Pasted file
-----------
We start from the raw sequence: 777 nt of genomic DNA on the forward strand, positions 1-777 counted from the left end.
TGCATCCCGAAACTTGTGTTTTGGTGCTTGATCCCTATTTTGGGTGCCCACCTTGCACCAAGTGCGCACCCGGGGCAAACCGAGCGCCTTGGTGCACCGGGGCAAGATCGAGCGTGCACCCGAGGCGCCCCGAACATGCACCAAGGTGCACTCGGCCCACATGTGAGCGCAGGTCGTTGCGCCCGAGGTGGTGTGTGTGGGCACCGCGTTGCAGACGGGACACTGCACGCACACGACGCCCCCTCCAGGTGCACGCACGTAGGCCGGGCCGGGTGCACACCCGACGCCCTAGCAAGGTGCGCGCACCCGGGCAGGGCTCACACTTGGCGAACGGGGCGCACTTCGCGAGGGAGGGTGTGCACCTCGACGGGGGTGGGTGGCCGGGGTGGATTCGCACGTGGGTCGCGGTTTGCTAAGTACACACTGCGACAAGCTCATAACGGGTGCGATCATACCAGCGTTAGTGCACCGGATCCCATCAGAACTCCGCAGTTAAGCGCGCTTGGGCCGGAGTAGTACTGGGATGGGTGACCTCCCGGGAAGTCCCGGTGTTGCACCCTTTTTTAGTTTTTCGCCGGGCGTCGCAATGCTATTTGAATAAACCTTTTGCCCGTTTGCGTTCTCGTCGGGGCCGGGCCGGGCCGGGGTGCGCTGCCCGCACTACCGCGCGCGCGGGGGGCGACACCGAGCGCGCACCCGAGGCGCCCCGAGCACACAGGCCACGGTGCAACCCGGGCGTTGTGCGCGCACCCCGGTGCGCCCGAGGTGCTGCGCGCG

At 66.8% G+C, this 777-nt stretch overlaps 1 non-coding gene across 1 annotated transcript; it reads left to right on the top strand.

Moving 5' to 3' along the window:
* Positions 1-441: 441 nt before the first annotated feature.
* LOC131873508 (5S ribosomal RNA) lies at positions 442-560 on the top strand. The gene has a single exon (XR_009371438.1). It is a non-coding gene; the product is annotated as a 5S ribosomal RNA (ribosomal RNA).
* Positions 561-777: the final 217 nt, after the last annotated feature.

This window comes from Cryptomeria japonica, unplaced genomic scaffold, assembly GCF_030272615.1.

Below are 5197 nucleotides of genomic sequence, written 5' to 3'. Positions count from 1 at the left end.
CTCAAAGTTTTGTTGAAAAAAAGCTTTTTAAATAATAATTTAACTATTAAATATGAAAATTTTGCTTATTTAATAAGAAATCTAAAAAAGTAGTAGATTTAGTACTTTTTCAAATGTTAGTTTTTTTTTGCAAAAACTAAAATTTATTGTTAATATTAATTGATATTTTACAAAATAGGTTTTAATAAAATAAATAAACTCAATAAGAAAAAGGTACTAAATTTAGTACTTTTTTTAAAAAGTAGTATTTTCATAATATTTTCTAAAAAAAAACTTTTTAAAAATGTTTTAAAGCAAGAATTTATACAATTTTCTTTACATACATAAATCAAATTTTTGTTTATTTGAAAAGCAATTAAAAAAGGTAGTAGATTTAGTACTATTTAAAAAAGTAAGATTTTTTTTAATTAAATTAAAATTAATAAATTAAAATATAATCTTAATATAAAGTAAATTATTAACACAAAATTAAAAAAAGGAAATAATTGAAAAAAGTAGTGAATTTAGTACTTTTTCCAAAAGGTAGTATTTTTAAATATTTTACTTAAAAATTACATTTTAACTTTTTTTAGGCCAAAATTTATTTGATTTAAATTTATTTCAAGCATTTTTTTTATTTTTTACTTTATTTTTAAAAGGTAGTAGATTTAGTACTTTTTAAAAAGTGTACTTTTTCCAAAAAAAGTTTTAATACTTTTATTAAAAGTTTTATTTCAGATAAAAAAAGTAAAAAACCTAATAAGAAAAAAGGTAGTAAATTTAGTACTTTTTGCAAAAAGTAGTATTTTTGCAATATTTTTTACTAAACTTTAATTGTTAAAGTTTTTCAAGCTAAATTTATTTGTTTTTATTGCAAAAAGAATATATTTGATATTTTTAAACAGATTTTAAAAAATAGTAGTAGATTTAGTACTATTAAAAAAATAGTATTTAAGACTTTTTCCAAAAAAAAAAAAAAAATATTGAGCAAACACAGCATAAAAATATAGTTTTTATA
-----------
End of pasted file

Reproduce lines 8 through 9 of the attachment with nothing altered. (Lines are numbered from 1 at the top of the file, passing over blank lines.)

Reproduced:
This window comes from Cryptomeria japonica, unplaced genomic scaffold, assembly GCF_030272615.1.

Below are 5197 nucleotides of genomic sequence, written 5' to 3'. Positions count from 1 at the left end.